And speaking of language, Italian, the language of Dante and Petrarca, is being corrupted and bastardized by the controversy. The letter “k”, missing from the modern Italian alphabet, is increasingly being reintroduced to produce the sound we all know, heretofore produced by the letter “c” or the combination “ch”. In extreme manifestations even the letter “q” gets replaced by “k”, resulting in a written language that is, at first glance, unrecognizable by Italian speakers. The tendency to do this appears to be localized in the extreme North of the country, so that it seems another mechanism for diversity and separation. Amateur psychologists and linguists could go far speculating on this predilection for the letter “k”. Here we’ll just note that experts in these matters tell us that the letter “k” occurs in German 1.3% of the time, in English 0.7% of the time, in French 0.1%, in Spanish and in Italian 0%. The widespread use of “k” to replace the present instances of “c”, “ch” and “q” in Italian would result in a frequency of occurrence of the letter ”k” of approximately 2.2%, satisfyingly outdoing, at least linguistically, those lucky Germans, who are so much more “northern” than us Italians! (But not outdoing the Ku Klux Klan, who are at 30% in their name!)

Below is an example such k-pregnant prose, reproduced unedited from a website best left unidentified.

Your virtual gateway to Italy
by Mario Fusco

Benvenuti! Here you will find information about Italy and all things Italian, from language instruction to Italian restaurant reviews, from Italian events in the Bay Area to travel tips, from Italian food recipes to glimpses of Italian life.

Browse our posts: they run the gamut from general culture to the history of Italian immigration, from interesting tidbits about Italian products and Italian lifestyle to fascinating historical details about places that you have never heard of. We go from big cities such as Rome and Naples to achingly beautiful mountaintop hamlets such as Dozza and Bertinoro. Brush up your Italian skills with our weekly Grammar Tidbit, or access our free online Italian Grammar, complete with pronunciation guide and most used phrases and words.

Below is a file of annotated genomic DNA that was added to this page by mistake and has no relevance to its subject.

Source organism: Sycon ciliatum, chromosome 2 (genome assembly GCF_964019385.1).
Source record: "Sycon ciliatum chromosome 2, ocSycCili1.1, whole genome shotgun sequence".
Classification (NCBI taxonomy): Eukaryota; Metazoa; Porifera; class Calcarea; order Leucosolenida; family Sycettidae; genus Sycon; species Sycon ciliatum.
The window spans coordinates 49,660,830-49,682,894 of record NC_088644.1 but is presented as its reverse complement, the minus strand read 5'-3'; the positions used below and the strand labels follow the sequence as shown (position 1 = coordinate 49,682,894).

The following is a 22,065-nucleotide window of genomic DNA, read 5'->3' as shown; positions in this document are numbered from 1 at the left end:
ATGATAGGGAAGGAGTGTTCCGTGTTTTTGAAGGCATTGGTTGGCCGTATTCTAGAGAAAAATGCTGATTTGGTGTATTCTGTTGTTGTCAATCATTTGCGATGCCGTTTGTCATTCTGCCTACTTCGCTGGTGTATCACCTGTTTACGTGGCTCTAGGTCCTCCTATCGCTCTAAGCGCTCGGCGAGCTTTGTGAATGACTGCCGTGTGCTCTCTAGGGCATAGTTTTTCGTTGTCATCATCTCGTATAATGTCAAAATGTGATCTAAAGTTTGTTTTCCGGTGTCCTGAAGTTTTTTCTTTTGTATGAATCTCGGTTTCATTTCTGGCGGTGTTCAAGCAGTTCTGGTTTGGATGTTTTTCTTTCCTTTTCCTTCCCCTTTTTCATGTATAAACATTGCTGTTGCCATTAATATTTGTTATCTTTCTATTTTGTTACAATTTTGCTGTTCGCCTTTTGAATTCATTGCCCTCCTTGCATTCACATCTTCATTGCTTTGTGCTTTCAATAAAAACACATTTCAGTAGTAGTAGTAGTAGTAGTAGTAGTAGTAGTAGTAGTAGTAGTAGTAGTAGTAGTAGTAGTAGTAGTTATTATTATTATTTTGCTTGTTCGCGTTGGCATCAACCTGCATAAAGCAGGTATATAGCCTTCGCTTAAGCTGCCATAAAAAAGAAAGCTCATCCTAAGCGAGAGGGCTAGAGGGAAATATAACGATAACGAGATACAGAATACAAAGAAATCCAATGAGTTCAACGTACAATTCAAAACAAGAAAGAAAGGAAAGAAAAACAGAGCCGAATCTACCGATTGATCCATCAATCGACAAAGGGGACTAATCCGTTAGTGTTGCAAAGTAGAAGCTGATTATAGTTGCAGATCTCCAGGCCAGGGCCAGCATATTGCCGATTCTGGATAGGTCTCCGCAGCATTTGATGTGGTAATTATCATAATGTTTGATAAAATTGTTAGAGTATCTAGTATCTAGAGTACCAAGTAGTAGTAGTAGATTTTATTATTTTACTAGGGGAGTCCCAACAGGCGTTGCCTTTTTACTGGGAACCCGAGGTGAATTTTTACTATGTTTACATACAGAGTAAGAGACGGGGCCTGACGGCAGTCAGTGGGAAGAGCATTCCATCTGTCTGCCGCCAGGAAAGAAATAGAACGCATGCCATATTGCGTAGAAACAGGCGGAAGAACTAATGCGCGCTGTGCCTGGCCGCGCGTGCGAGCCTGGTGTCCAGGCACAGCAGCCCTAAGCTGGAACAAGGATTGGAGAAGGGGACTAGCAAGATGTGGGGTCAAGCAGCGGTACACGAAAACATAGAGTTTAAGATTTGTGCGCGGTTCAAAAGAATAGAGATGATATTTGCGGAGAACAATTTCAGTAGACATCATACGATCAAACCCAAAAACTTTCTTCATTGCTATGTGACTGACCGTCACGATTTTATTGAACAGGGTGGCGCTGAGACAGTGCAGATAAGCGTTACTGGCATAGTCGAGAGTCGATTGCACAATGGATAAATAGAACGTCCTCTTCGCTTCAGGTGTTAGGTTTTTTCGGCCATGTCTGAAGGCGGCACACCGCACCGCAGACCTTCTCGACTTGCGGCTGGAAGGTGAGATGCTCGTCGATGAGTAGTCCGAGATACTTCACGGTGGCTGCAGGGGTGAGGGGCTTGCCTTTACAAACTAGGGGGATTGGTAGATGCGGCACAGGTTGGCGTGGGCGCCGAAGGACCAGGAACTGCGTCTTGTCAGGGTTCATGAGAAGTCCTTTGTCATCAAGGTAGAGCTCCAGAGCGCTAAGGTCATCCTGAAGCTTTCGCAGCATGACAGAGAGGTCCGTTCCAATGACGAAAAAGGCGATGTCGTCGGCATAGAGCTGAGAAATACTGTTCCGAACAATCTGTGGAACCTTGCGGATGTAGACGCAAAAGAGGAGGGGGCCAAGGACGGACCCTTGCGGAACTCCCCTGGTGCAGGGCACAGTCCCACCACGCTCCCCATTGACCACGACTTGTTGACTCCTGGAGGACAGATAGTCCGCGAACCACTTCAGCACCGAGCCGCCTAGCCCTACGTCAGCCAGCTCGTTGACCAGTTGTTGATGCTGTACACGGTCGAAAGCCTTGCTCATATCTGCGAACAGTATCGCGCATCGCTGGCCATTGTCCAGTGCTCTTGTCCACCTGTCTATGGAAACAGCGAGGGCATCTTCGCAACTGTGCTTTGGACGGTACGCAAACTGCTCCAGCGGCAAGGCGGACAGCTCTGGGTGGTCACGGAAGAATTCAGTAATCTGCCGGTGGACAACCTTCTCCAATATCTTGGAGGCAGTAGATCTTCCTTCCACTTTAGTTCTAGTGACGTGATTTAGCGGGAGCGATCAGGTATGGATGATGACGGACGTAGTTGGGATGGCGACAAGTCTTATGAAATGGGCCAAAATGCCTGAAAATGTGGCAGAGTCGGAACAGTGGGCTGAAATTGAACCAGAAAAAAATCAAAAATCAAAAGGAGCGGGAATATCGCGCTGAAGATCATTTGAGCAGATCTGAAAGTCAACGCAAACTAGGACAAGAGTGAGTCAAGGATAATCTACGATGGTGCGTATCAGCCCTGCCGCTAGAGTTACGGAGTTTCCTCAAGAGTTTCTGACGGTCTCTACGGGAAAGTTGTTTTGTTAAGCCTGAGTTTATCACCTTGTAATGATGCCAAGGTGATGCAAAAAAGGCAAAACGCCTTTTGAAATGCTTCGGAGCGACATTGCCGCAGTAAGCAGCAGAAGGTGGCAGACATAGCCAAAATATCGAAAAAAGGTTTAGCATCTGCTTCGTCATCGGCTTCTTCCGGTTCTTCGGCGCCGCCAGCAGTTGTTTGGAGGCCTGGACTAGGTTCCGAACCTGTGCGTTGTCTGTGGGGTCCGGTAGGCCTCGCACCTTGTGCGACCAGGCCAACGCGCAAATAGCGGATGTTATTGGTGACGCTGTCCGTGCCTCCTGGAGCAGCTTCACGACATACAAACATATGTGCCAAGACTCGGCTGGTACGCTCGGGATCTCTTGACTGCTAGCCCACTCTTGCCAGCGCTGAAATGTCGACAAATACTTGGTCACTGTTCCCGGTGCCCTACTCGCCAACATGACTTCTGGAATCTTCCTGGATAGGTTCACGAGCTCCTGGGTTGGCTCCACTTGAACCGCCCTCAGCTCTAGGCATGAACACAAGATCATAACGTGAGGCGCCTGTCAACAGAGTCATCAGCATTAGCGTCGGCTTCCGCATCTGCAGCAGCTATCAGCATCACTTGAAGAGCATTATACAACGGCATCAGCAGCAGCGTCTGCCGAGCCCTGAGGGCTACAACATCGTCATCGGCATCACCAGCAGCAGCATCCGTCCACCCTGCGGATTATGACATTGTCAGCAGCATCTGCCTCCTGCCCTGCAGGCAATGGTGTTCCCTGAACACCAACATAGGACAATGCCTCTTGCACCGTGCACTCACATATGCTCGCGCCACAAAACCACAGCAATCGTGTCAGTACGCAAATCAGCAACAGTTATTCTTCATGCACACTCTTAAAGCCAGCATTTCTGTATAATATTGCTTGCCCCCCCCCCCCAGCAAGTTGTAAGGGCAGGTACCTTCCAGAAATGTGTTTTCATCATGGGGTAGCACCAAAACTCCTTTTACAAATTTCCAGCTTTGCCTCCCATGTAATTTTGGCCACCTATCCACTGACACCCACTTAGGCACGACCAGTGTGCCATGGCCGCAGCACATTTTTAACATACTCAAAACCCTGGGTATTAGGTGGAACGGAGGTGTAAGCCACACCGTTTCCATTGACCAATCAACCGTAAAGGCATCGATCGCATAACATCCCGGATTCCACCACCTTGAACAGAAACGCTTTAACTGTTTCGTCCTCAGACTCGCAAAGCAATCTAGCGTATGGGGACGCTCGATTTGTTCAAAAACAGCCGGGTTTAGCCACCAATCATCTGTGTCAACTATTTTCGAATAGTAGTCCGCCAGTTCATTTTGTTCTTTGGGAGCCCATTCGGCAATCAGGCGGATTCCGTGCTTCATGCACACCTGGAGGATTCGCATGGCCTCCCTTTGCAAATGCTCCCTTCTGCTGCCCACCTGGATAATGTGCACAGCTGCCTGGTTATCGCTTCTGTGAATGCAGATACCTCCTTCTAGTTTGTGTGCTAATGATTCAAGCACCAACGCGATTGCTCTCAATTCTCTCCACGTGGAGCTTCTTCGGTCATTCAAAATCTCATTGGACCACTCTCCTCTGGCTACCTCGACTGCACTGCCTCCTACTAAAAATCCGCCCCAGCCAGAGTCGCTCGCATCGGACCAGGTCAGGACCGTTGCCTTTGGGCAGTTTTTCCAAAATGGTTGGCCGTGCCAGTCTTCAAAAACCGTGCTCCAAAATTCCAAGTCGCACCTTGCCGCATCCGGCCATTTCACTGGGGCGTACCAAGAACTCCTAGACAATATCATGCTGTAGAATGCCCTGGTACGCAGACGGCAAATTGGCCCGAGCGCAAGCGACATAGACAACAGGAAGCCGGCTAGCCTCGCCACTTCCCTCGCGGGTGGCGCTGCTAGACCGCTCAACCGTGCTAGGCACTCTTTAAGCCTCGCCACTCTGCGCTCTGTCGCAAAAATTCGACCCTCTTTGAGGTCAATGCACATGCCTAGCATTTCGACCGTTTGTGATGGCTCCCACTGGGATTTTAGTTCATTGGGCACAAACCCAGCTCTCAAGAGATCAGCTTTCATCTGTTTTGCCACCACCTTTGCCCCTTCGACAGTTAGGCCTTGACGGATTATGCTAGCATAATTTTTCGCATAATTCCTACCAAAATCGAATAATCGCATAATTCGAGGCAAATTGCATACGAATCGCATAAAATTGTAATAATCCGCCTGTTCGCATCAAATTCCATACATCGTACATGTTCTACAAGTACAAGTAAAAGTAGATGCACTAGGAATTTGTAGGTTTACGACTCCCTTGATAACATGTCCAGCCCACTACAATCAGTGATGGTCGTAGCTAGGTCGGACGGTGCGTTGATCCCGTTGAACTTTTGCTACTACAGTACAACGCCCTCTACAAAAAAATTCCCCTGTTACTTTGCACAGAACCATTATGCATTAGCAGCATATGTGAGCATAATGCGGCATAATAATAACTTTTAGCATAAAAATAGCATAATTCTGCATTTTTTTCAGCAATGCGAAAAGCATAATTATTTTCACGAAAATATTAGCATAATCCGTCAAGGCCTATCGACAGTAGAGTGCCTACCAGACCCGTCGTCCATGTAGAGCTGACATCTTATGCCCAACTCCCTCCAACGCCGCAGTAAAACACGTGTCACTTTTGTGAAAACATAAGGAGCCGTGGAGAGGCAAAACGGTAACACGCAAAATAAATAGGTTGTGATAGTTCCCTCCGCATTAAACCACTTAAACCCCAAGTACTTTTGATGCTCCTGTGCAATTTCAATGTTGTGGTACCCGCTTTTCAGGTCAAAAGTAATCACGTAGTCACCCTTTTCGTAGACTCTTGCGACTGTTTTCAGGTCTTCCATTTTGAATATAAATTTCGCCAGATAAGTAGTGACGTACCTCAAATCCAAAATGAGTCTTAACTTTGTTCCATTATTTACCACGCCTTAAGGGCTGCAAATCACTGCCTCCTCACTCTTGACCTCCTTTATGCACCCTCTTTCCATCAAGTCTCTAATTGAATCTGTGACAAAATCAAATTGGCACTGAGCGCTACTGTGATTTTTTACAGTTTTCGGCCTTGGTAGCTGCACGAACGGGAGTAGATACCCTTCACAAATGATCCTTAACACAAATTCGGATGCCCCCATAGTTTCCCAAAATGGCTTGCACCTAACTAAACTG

And let us hear from you. If you have an interesting story to contribute, if you have a question, if you have a compliment or (alas!) a complaint, let us know, and we will respond.


Italy map

Italy in Europe

Palazzuolo and Bertinoro

An enchanting borgo in the green heart of Italy, where Romagna becomes Tuscany, Palazzuolo sul Senio is a place in which to rediscover a life in contact with nature, a oasis in the midst of gently sloping mountains, far from traffic pollution and from the frenetic rhythms of city life. At Palazzuolo one can visit valleys large and small, uninhabited casolari, ruins of ancient castles and historic hamlets bathed in an atmosphere that whispers of a glorious past.

The beautiful landscape abounds with hiking and horse trails. A leisurely walk through the borgo is an ideal way to spend a couple of hours and soak in the air of the “little Switzerland of the Appenine”. Summer evenings are animated with charming markets, musical events, culinary exhibitions and important cultural activities. In 1991 Palazzuolo won the designation of “Villaggio Ideale d’Italia”, awarded by the magazine Airone and by the CEE.

Another captivating hamlet in the hills of Romagna is Bertinoro, the “land of Ruby and Gold”. A little town with an illustrious history dating back to the 4th century, it boasts a fortress in which famous guests resided for various amounts of time, including Dante, the Holy Roman Emperor Frederick Barbarossa, Cardinal Albornoz, and others. The name itself comes from the Italian verb “bere” (to drink) and the noun “oro” (gold), and it means “drinking from a golden goblet”. The Fortress still offers hospitality in 21 rooms, as does also an ancient seminary not far from the town center.

Bertinoro is in the midst of olive oil and wine country, so a stop at some tasting establishment hidden away in the countryside is a must. Once in the village itself, a terraced restaurant offers breathtaking views of the rolling hills with manicured rows of vines and fruit trees. Across the narrow street another restaurant provides top notch typical Romagnole fare. A low-cost alternative is the neighbouring fresh pasta shop, where you can not only buy various kinds of pasta to take home, but ask them to cook you a plate right then and there and serve it to you with their excellent Bolognese ragu’.